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European Multinationals (SAS, Vodafone, E.On) losing billions due to depressed domestic markets

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European MNCs incurring losses

The European Debt Crisis is taking a major toll of the European multinationals which derive most of their revenue from the domestic European markets. The crisis which has now continued for most than 2 years shows no signs of abating. The unemployment has kept on rising in the periphery (Spain, Greece, Italy and Portugal) and the economic pain is being felt by these giant companies as well. As customers lose their purchasing power and look for cheaper options, company sales have sunk. Even the better off northern European economies have not been immune. Germany, the European powerhouse is also feeling the effects as the GDP slows down and investor sentiment goes down. Already the global slowdown has resulted in huge layoffs by American MNCs who have fired thousands to cut costs. Now European MNCs like Vodafone, SAS and E.On are closing plants and firing more thousands to retain margins in the face of declining topline.

E.On sees loss as electricity prices go down

Utility E.ON AG on Tuesday said it swung to a net loss in the third quarter of 2012 as it recorded significant impairment charges on thermal power plants across Europe because of rock-bottom wholesale electricity prices and muted energy demand.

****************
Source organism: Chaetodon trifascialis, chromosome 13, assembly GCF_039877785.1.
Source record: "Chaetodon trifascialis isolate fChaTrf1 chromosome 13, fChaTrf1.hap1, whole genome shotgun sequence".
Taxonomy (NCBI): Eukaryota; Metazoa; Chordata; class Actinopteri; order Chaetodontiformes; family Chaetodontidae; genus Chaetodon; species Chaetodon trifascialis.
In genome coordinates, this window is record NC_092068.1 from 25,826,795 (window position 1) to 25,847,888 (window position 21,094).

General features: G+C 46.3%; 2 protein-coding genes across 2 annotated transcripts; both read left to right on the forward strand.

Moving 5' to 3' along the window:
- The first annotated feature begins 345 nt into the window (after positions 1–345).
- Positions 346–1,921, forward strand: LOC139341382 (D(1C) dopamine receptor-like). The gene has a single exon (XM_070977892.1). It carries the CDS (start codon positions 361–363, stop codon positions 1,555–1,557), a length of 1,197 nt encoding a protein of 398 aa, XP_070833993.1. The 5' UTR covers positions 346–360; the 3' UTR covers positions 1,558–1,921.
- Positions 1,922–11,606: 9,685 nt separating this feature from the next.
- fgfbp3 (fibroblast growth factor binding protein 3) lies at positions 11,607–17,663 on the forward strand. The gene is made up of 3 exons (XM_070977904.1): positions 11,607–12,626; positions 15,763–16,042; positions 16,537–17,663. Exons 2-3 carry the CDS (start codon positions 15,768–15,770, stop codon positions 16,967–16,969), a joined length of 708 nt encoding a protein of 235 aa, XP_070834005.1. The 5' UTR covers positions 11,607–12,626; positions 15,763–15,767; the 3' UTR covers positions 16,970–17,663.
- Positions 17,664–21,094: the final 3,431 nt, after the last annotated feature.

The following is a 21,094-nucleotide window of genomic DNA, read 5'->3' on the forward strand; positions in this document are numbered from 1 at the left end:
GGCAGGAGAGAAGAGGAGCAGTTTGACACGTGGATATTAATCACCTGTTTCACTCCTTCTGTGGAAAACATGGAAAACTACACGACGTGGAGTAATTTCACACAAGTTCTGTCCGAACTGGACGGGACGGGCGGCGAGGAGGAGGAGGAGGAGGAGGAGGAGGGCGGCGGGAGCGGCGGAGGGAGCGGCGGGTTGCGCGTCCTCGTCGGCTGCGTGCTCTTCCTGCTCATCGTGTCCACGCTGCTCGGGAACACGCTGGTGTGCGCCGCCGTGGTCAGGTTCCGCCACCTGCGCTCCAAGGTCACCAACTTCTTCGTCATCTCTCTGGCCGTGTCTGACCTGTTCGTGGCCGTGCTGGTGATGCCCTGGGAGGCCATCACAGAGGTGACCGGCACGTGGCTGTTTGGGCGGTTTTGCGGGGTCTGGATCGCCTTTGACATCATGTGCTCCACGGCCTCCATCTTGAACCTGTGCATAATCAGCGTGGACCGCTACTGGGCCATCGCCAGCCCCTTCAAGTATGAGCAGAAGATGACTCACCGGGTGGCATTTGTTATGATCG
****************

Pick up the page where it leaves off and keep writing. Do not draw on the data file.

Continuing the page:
Vodafone revenues go down by 20% in southern Europe resulting in $9 billion writedown

The nearly $9.3 billion charge pushed Vodafone, based in Newbury, England, to a £1.9 billion loss in the six months through Sept. 30 after a £6.6 billion profit a year earlier.

In the six months through September, Vodafone said its total revenue fell 7.4 percent to £21.8 billion from £23.5 billion a year earlier. In southern Europe, the declines were twice as steep, with revenue falling 18.1 percent to just under £5 billion. Revenue fell by 18.4 percent in Italy and 19.3 percent in Spain, Vodafone said. About half of the declines stemmed from the weakening of the euro against the pound, which eroded the value of Vodafone’s earnings in the single-currency bloc.

SAS to Shed 6,000 Staff in ‘Final Call’ to Keep Flying

Loss-making Scandinavian airline SAS will sell some of its assets and shed 6,000 staff to secure government-backed loans and stay in business after years of struggling with high costs. “This truly is our ‘final call’ if there is to be a SAS in the future,” said Chief Executive Rickard Gustafson after launching a new rescue plan for the airline, founded in 1951, which has not made a full-year profit since 2007.


Sneha Shah

I am Sneha, the Editor-in-chief for the Blog. We would be glad to receive suggestions, inputs & comments on GWI from you guys to keep it going! You can contact me for consultancy/trade inquires by writing an email to

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